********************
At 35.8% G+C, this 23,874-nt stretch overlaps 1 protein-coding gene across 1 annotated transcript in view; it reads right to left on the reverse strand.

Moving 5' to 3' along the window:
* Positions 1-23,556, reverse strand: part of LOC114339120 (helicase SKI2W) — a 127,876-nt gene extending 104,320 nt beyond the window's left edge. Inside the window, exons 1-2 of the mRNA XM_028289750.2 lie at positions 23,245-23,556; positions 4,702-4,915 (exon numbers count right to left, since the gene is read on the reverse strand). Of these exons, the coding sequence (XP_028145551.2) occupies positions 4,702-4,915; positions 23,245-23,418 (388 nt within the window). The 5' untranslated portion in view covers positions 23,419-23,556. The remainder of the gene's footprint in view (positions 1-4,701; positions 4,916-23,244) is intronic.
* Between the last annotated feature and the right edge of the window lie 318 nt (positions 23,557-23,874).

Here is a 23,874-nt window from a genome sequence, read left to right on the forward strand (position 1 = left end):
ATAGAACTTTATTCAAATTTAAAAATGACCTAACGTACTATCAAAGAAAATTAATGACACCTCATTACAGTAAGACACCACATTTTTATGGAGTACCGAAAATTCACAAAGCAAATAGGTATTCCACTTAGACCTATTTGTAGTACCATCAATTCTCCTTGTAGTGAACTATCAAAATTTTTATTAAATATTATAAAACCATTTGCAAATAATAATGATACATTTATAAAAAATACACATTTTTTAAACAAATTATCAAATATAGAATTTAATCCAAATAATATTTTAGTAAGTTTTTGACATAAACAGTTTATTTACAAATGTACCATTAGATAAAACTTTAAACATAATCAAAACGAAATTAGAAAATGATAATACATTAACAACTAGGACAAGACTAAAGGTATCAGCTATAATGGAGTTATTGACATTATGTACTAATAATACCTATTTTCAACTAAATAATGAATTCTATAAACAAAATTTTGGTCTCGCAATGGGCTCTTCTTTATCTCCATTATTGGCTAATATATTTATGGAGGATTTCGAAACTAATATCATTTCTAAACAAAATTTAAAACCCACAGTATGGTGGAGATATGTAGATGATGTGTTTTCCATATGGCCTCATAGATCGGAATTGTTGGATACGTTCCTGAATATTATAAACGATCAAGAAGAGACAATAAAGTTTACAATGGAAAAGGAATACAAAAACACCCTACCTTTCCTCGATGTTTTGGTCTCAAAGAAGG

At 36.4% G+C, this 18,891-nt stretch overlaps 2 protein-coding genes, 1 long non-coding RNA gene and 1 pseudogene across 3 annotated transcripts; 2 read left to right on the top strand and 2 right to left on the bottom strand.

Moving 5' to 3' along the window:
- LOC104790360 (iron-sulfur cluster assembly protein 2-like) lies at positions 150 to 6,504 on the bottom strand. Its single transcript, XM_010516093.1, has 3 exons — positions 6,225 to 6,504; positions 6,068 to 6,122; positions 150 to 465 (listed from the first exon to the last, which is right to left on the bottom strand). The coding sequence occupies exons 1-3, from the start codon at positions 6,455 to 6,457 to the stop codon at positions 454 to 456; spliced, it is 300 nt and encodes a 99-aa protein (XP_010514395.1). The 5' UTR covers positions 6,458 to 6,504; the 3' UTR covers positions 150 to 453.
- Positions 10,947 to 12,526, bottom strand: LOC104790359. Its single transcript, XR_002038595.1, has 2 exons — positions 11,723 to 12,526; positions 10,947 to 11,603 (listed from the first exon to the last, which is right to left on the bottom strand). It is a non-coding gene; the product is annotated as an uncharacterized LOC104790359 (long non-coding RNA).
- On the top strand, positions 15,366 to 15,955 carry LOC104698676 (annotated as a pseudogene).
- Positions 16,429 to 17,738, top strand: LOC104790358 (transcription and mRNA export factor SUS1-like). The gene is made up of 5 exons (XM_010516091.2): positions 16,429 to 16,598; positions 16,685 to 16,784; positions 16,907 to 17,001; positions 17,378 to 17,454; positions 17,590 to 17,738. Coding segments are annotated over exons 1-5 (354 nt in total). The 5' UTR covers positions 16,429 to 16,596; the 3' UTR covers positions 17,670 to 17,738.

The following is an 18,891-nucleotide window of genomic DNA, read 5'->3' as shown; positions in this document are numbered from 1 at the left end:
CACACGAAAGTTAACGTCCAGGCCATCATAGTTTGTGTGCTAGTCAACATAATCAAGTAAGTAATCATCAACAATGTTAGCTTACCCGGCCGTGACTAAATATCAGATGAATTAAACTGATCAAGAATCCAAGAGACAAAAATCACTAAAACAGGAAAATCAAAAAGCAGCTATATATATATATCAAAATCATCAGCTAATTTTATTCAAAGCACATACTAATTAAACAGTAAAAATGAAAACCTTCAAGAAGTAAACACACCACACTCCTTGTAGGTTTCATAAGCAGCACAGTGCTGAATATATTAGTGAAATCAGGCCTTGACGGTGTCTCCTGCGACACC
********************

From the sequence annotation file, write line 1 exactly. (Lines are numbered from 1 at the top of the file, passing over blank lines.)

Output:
At 35.8% G+C, this 23,874-nt stretch overlaps 1 protein-coding gene across 1 annotated transcript in view; it reads right to left on the reverse strand.